Illustration: Axios Visuals

Insurer-owned clinics are increasingly competing with hospitals and physicians for patients, the Wall Street Journal reports.

The big picture: Doctor groups and hospitals have invested heavily in purchasing physician practices, and are worried about insurers steering patients toward their own clinics.

For example: UnitedHealth Group's Optum arm has amassed doctor practices, surgery centers and urgent-care clinics. Aetna — which was acquired by CVS — has MinuteClinics. And Blue Cross & Blue Shield of Texas has recently opened clinics with a partner company.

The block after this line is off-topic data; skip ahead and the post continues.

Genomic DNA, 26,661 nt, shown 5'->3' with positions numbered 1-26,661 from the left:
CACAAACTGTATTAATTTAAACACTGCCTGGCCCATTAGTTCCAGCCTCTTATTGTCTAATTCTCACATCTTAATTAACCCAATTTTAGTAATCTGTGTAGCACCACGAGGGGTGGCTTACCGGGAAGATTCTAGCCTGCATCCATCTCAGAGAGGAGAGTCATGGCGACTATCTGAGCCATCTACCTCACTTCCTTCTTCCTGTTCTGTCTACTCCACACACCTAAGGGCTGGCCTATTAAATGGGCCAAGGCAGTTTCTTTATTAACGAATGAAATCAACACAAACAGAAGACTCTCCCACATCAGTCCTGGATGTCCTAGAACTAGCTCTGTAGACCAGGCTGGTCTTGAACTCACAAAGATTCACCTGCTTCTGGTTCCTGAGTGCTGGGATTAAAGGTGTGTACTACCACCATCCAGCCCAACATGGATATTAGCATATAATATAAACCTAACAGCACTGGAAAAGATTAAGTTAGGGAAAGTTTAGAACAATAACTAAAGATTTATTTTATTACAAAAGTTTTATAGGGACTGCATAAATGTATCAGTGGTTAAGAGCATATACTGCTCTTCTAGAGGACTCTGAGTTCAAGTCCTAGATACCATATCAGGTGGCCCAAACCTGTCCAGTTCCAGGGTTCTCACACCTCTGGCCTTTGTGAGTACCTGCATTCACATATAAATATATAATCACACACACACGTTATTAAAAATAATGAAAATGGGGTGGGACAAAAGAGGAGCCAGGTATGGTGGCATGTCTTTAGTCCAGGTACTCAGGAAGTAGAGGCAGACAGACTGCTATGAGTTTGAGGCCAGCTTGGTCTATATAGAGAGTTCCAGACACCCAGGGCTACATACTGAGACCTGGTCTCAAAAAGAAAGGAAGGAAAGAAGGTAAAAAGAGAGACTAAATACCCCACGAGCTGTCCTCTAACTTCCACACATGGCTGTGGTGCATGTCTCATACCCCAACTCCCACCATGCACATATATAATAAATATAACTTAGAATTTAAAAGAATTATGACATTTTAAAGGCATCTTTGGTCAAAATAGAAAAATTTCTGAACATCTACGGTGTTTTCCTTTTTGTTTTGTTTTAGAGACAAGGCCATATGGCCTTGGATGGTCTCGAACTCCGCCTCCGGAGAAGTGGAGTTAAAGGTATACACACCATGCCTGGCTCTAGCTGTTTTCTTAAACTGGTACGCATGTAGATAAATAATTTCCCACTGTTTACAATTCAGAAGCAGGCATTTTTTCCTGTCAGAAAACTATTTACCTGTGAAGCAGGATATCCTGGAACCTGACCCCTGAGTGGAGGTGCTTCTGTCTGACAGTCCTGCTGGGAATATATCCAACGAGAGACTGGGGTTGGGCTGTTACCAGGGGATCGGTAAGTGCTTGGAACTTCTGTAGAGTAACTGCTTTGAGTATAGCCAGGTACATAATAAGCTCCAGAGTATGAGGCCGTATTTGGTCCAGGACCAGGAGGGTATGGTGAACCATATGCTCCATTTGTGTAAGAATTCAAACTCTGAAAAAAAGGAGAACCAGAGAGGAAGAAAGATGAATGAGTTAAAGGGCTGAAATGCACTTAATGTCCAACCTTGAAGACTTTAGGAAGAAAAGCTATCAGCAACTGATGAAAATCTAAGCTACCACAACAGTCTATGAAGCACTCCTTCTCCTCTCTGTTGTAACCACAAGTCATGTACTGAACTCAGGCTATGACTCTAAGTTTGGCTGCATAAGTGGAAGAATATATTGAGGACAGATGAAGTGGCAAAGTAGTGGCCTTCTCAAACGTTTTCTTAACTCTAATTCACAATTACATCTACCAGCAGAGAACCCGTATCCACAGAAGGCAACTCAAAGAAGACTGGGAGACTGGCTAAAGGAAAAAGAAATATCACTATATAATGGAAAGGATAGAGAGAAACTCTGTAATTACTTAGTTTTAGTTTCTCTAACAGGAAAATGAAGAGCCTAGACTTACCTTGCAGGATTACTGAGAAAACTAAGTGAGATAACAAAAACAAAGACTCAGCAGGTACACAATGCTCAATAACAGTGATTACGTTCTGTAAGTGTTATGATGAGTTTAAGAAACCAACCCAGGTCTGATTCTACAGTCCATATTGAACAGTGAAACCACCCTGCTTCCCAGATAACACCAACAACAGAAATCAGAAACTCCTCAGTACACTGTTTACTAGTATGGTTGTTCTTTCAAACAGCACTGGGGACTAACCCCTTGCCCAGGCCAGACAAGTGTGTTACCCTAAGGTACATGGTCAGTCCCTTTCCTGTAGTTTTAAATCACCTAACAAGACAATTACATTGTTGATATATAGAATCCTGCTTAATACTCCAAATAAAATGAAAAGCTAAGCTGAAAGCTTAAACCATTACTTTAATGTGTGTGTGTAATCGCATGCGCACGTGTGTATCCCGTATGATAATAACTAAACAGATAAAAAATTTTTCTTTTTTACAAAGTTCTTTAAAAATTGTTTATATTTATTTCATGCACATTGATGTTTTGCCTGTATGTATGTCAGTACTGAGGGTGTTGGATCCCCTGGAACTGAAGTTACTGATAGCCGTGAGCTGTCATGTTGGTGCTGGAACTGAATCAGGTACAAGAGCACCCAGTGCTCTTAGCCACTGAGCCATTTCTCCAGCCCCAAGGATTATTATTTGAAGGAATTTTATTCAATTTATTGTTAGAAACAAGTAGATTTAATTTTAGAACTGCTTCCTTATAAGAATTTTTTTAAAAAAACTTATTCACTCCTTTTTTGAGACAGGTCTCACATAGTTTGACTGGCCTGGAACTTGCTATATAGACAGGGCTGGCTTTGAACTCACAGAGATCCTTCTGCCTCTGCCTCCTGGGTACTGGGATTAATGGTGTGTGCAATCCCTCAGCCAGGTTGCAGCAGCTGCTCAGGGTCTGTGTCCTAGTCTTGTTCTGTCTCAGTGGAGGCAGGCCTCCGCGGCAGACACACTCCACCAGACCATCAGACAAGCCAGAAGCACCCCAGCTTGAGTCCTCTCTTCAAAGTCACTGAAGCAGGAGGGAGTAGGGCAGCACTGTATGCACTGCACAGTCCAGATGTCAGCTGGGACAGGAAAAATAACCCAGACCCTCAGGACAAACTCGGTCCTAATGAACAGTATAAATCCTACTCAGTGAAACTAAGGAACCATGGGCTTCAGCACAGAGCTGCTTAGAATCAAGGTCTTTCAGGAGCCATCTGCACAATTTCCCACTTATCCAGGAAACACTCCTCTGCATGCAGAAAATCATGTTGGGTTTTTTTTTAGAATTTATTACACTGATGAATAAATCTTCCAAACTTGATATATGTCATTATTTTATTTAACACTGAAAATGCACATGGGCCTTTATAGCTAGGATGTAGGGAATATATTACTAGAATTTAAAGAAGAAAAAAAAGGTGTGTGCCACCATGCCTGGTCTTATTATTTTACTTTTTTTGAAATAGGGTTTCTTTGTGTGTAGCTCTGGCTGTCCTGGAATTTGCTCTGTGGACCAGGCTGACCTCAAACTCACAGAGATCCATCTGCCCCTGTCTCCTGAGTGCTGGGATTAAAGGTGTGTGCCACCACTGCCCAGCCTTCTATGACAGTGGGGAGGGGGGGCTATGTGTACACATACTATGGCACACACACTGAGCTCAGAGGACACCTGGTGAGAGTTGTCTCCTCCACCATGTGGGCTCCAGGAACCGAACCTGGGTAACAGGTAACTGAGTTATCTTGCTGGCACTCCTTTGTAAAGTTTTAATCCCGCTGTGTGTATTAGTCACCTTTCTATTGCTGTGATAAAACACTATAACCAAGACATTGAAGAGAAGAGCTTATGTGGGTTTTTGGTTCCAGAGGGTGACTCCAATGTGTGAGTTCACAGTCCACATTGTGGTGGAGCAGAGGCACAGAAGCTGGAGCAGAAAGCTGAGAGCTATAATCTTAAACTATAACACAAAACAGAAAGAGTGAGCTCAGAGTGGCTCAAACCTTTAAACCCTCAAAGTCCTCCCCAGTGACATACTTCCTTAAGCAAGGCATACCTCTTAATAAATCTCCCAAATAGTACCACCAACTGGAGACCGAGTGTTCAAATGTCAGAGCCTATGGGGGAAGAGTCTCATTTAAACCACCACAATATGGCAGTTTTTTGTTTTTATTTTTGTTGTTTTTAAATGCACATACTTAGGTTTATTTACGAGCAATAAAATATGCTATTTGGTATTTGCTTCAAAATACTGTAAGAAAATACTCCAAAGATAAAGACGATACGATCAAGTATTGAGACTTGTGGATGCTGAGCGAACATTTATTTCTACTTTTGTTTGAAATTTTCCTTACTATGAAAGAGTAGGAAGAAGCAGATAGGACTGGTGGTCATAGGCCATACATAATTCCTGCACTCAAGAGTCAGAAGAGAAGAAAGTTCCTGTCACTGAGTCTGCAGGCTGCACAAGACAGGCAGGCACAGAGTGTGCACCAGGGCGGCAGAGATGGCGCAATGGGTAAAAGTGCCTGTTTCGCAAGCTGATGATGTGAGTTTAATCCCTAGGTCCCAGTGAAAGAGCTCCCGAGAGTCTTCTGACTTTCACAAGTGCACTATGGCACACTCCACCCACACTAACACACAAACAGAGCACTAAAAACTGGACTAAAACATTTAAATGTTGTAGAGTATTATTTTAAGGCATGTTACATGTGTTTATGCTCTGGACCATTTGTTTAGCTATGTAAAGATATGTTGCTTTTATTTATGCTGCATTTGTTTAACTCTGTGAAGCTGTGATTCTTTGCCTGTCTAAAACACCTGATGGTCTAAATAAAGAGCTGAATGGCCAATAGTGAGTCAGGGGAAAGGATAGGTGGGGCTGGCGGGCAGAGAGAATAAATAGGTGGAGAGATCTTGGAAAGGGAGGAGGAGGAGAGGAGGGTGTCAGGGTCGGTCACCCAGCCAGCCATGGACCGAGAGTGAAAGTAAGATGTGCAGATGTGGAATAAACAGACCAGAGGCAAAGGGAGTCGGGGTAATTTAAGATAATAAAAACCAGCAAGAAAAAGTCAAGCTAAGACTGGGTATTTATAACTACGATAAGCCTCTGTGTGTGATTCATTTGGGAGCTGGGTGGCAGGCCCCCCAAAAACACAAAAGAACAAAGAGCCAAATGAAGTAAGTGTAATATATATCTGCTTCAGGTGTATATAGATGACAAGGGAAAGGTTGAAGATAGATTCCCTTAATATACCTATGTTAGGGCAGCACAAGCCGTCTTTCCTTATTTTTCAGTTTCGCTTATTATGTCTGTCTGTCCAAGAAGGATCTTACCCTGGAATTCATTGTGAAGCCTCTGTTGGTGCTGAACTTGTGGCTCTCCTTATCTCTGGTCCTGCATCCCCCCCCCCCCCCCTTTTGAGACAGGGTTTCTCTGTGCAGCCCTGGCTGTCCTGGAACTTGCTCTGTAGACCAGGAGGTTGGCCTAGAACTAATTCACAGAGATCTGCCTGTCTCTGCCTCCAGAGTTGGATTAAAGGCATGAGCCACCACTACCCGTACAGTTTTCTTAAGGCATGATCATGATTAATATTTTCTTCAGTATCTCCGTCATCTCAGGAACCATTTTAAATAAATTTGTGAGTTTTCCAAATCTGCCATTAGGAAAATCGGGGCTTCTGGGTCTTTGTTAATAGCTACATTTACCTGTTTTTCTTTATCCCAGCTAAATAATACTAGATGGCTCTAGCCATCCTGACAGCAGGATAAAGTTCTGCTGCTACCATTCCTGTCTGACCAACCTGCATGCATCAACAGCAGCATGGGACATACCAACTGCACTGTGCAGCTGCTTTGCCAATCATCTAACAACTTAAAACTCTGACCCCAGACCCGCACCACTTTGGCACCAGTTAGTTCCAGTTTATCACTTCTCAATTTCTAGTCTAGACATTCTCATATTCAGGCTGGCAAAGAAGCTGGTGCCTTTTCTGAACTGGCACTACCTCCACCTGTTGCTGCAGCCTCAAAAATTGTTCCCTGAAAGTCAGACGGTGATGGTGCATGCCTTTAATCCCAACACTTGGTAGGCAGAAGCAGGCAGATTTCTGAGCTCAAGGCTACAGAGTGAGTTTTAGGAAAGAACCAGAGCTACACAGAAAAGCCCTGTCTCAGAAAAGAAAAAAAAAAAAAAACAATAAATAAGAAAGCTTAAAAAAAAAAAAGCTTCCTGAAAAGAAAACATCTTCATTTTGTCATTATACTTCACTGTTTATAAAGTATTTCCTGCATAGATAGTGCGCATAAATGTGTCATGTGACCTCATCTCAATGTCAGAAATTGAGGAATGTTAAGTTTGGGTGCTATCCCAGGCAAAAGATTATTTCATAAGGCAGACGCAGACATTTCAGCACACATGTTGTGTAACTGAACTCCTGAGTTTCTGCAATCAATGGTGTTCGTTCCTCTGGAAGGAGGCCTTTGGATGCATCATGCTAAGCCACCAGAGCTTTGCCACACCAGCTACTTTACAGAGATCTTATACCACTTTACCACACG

• Some plans favor care received by their own providers, although how many doctors a plan owns in any given market varies greatly.
  • "It's very worrisome for hospitals," Chas Roades, a health-care consultant, told WSJ. "Suddenly, the plan you're relying on for payment is also competing with you at the front end of the delivery system."

The big picture: Plans built around their own clinics generally have more limited doctor and hospital options, but that can lower premiums.

  • It can also benefit insurers by keeping revenue all under the same umbrella.

Go deeper: Insurers may not pay for care they've approved

Go deeper

Updated 13 mins ago - Politics & Policy

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Illustration: Eniola Odetunde/Axios

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